From: Brian Marick (email@example.com)
Date: Fri Apr 11 2003 - 07:17:18 EST
On Wednesday, April 9, 2003, at 09:47 AM, Jane L Huang wrote:
> "Agile methods have taught us a great deal about automated testing,
> both at the unit level and at the system level. Agile methods have
> also taught us that well written automatic tests are better at
> specifying requirements than prose documents are."
> He then goes on to claim that "a good automated test can also be a
> good requirements document."
I'm another person who's said things like that, but I'm increasingly coming to think that's not the right way to talk. I don't like the words "specifying" or "document". I think they sidetrack discussion.
I don't think that the agile people intend the test suite to mirror or represent an understanding of the problem to be solved. (I think most people who write requirements documents do intend that.)
I think the agile people intend the test suite to provoke correct actions over the course of the project (including during maintenance). One of my mottos is "An effective set of tests is one that provokes a programmer to write the right program."
Does that require that the programmer "truly understand" the problem? Maybe. But understanding isn't the goal. If the programmer could write the right program without understanding the problem, that would be fine.
To the extent there is understanding, I think it's misleading to talk as if it were contained in the test suites and transmitted to the programmer who reads them. The tests provoke understanding by participating in a whole range of activities: talking to the business experts to get enough detail to write a test, talking about old tests with the business experts, making code changes and seeing what tests complain, talking about those complaints with the business experts and other programmers, getting annoyed that a particular set of tests fails a lot and wondering why (Ward Cunningham has a wonderful story about that), reading a test and trying related ideas by hand, being puzzled by code and hunting down the tests that exercise it, and so forth. And, whenever the tests and the people around them prove insufficient, reading other documents like requirements documents. (I think of requirements documents as commentaries on the tests, explaining what might otherwise be puzzling.)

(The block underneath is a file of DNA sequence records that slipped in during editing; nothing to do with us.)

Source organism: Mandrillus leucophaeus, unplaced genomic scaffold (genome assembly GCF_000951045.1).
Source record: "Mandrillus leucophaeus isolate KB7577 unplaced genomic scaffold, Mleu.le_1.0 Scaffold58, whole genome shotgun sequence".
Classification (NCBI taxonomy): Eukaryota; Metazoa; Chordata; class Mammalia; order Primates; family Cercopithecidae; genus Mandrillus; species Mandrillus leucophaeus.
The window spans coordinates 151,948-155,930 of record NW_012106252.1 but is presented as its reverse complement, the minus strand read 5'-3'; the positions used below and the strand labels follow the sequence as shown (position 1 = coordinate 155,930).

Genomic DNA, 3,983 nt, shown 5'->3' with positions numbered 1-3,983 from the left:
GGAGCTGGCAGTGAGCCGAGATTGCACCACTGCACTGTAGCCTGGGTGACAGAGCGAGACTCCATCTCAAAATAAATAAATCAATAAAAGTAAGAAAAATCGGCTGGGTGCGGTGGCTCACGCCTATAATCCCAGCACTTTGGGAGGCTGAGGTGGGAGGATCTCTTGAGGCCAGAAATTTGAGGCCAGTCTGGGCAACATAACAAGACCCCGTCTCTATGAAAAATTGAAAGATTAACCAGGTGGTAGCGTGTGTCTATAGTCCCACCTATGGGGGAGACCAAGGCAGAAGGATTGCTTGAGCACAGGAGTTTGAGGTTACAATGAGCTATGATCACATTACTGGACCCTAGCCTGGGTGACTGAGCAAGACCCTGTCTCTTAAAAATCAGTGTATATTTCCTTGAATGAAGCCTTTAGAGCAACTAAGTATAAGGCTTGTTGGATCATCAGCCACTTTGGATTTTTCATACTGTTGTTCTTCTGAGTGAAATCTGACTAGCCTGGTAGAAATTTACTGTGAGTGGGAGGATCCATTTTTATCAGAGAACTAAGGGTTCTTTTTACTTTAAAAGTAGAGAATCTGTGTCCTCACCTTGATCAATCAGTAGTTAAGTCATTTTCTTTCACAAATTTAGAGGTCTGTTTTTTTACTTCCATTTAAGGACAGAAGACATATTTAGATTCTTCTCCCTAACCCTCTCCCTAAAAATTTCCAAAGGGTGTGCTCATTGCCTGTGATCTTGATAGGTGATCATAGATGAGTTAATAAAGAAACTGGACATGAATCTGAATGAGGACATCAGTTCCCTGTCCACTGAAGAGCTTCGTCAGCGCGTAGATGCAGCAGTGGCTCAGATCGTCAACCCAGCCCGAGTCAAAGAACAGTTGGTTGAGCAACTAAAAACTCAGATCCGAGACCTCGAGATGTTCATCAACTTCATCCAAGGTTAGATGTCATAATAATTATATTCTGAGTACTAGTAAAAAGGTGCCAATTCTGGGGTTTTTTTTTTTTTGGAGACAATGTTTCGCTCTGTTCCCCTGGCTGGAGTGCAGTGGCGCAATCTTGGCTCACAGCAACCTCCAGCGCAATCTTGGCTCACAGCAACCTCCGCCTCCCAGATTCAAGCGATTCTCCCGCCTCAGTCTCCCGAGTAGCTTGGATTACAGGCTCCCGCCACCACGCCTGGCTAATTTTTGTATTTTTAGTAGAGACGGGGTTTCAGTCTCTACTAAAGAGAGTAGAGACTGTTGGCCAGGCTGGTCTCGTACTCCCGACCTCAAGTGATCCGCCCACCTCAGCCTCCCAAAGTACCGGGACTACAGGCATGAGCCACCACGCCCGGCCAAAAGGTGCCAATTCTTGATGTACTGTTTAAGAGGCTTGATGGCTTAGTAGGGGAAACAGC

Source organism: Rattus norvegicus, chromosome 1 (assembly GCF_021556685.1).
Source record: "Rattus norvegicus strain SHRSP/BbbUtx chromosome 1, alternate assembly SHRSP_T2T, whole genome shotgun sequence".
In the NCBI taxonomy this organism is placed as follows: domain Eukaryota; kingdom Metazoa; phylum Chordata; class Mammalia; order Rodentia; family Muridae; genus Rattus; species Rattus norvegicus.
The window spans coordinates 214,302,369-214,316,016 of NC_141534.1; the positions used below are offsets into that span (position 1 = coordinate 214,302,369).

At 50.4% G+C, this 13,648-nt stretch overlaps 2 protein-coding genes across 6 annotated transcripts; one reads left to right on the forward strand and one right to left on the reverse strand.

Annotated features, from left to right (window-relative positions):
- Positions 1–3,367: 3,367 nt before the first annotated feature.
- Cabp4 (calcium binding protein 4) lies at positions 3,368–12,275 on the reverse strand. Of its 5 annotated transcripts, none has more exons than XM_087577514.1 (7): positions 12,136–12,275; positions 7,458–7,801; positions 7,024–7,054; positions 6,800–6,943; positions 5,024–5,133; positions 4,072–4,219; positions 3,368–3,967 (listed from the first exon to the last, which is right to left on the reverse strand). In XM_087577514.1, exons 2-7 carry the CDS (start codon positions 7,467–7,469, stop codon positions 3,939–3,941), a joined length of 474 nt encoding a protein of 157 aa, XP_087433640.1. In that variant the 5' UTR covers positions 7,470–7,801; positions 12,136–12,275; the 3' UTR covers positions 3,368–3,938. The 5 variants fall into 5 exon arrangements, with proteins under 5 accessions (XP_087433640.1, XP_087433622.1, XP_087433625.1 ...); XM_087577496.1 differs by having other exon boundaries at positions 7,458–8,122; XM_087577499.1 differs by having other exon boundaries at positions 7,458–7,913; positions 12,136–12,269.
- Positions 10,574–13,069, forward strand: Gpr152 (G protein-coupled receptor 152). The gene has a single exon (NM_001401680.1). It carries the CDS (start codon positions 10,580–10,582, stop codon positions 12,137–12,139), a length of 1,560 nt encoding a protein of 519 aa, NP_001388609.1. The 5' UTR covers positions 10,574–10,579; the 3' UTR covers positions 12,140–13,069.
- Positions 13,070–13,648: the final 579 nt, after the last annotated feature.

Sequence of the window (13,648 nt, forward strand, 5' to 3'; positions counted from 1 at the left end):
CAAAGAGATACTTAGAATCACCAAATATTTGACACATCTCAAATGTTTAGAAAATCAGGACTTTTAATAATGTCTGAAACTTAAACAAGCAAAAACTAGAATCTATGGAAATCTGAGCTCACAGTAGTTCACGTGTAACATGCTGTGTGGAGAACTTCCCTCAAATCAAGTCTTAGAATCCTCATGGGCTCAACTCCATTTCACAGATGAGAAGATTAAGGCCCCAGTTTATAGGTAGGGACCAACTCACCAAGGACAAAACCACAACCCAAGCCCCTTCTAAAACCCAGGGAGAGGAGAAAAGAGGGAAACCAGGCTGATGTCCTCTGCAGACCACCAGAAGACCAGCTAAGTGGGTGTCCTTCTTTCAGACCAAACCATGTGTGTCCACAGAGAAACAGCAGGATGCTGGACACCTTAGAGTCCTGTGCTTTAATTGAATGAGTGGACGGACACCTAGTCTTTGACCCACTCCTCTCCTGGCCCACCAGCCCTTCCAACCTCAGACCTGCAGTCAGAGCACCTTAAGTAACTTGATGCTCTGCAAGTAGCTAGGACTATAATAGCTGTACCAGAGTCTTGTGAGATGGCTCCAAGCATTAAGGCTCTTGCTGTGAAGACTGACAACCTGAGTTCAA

"What would Plato have thought of test-first-design?" <http://www.testing.com/cgi-bin/blog/2003/03/09#plato> "Requirements and the conduit metaphor"
"The conduit metaphor (continued)"
And, behind all of this, I'm afraid, the pragmatic philosophers like William James, John Dewey, and Richard Rorty (_Philosophy and the Mirror of Nature_).
I'm program chair or cohost of these events: PLoP: <http://jerry.cs.uiuc.edu/~plop/plop2003/> Analogy Fest: <http://www.visibleworkings.com/analogyfest/> Please join me.
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